SIFMA Equity Market Structure Recommendations
SIFMA published a set of recommendations on equity market structure for enhancing fairness, stability and transparency in the U.S. stock market. The Recommendations are a set of tangible and actionable market structure reforms developed by a broad-based task force of SIFMA’s members from across the country and across the industry, including retail and institutional dealers and asset managers. They are designed to promote fair and timely access to market data, address the complexity and fragmentation caused by the current order system, and enhance transparency for retail and institutional investors.
Press Release: SIFMA Publishes Recommendations for Enhancing Fairness, Stability and Transparency in US Equity Markets (July 14, 2014)
SIFMA President and CEO Kenneth E Bentsen, Jr Statement on SIFMA’s Market Structure Recommendations before Roundtable on Equity Market Structure (July 28, 2014)
- The fees for accessing quotes at market centers should either be significantly reduced or eliminated. As a
first step, the cap on access fees should be lowered to no higher than 5 cents/100 shares. Accordingly,
the SEC should amend Rule 610 of Regulation NMS to implement that reduction.
Number of Trading Venues
- The displayed quotations of a market center should be protected under Regulation NMS only if the
market center executes a specified aggregate trading volume over a sustained period of time. In this
regard, the SEC should amend the definition of “protected quotation” under Regulation NMS so that it
applies only to the displayed quotations of a market center with one percent (1%) or more of the average
daily dollar volume in all NMS stocks over a period of three consecutive calendar quarters. A market
center would lose its protected quotation status if its volume fell below 1% for three consecutive calendar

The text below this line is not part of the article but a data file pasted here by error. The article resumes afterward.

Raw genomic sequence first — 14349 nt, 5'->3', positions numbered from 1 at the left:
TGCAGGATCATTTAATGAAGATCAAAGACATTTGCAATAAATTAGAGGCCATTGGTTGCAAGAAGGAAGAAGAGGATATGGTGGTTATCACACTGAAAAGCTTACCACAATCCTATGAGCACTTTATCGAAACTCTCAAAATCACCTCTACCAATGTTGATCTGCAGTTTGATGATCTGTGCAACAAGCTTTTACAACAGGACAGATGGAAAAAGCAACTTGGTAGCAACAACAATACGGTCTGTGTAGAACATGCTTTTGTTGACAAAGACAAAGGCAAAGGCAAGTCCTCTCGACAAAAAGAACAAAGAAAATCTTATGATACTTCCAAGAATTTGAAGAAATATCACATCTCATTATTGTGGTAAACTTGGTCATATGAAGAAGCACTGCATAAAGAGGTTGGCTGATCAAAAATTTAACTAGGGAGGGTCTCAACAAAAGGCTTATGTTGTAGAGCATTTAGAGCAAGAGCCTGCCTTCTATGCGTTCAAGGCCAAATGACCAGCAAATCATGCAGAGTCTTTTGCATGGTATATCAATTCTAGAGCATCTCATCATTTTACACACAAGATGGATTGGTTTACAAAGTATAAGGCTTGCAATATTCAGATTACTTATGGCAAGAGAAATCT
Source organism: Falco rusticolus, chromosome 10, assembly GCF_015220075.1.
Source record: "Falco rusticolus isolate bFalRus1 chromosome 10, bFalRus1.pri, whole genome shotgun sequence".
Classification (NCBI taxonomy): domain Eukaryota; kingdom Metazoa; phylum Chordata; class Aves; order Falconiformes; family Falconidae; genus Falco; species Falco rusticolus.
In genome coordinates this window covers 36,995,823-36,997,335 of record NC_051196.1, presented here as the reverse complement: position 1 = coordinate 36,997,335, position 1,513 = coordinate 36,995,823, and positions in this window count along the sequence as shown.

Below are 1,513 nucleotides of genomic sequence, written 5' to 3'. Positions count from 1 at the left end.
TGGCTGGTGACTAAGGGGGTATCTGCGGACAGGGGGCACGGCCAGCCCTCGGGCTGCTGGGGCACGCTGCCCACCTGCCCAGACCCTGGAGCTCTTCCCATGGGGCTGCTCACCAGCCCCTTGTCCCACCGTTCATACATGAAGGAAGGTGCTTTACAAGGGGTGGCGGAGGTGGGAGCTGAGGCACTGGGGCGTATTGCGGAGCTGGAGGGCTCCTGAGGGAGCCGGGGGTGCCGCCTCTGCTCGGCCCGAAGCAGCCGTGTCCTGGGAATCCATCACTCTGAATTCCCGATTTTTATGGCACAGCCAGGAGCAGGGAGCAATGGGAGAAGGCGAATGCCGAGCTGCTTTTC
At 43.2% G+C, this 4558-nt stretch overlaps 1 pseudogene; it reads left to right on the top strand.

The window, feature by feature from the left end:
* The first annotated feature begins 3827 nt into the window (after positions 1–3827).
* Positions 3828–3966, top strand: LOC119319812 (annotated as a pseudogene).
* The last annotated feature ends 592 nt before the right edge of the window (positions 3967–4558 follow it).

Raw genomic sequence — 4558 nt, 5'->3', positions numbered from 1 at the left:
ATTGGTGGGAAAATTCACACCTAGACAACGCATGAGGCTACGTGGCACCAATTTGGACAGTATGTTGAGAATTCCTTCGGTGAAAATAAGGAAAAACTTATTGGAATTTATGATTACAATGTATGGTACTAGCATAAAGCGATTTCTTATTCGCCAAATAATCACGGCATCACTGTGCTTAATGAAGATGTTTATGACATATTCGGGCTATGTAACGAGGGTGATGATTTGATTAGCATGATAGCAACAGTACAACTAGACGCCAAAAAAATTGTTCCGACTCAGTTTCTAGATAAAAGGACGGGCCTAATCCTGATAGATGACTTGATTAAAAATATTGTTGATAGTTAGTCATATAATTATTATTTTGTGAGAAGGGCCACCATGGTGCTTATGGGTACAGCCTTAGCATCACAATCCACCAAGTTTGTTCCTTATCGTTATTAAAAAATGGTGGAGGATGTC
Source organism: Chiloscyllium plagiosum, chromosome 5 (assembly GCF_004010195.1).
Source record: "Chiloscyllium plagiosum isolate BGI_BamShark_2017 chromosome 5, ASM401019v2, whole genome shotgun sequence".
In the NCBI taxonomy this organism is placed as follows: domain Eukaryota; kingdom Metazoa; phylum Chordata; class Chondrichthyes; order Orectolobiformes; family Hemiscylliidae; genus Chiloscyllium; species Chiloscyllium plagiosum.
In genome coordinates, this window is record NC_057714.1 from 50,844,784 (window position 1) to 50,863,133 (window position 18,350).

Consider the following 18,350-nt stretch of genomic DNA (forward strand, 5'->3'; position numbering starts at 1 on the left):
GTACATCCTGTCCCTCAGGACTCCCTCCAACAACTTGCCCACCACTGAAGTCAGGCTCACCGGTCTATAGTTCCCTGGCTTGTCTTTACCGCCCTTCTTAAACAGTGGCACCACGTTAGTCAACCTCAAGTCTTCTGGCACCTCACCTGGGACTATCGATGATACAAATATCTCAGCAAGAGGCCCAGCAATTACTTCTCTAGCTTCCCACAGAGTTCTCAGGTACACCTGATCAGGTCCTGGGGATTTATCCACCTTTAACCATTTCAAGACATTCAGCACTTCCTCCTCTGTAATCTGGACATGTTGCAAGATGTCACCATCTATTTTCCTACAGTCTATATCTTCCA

- The standards for identifying automated quotations should be updated to reflect the reality of today’s
markets. In this regard, the SEC should amend the definition of the term “automated quotation” to
provide that it must be executable within a millisecond, in contrast with current SEC guidance that allows
for a one second execution time.
- The SEC should review the use and interaction of existing order types to ensure that all market
participants have equivalent information about them. In this regard, the SEC should conduct a review to
determine whether certain order types contribute to or create activity that otherwise should be
discouraged (e.g., excessive message traffic, routing based on rebate capture). Exchanges also should
amend their rules to provide transparency on available order types, including fill rates and typical usage of
each order type offered.
- The SEC should take steps to discourage excessive message traffic (measured through order to fill ratios)
that is not the result of providing meaningful liquidity to the marketplace. In this regard, mechanisms
designed to minimize or prevent excessive message traffic should take into account and recognize that
higher volumes of message traffic may be the result of bona fide trading behavior (e.g. market making
- Kill switches at the various exchanges should use standardized protocols and methodology. In addition,
Regulators, exchanges, and industry members should work toward developing a centralized kill switch